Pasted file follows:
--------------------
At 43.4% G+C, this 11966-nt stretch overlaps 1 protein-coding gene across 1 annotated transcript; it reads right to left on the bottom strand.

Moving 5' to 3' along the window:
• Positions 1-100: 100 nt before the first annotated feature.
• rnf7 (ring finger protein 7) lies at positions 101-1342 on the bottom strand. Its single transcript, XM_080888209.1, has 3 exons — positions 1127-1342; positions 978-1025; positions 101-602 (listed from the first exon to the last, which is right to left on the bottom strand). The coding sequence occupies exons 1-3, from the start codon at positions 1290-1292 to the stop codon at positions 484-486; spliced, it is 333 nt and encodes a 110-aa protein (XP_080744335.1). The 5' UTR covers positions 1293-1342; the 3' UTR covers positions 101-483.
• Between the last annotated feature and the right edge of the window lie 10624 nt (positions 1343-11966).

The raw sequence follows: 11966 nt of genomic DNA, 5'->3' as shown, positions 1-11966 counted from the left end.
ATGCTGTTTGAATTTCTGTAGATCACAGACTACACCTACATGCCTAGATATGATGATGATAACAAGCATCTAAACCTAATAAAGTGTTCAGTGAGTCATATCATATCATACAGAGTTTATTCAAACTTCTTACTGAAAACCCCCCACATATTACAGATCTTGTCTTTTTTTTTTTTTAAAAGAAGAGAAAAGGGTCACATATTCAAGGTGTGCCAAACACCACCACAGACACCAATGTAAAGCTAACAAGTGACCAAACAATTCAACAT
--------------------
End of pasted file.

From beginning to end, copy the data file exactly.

At 43.4% G+C, this 11966-nt stretch overlaps 1 protein-coding gene across 1 annotated transcript; it reads right to left on the bottom strand.

Moving 5' to 3' along the window:
• Positions 1-100: 100 nt before the first annotated feature.
• rnf7 (ring finger protein 7) lies at positions 101-1342 on the bottom strand. Its single transcript, XM_080888209.1, has 3 exons — positions 1127-1342; positions 978-1025; positions 101-602 (listed from the first exon to the last, which is right to left on the bottom strand). The coding sequence occupies exons 1-3, from the start codon at positions 1290-1292 to the stop codon at positions 484-486; spliced, it is 333 nt and encodes a 110-aa protein (XP_080744335.1). The 5' UTR covers positions 1293-1342; the 3' UTR covers positions 101-483.
• Between the last annotated feature and the right edge of the window lie 10624 nt (positions 1343-11966).

The raw sequence follows: 11966 nt of genomic DNA, 5'->3' as shown, positions 1-11966 counted from the left end.
ATGCTGTTTGAATTTCTGTAGATCACAGACTACACCTACATGCCTAGATATGATGATGATAACAAGCATCTAAACCTAATAAAGTGTTCAGTGAGTCATATCATATCATACAGAGTTTATTCAAACTTCTTACTGAAAACCCCCCACATATTACAGATCTTGTCTTTTTTTTTTTTTAAAAGAAGAGAAAAGGGTCACATATTCAAGGTGTGCCAAACACCACCACAGACACCAATGTAAAGCTAACAAGTGACCAAACAATTCAACAT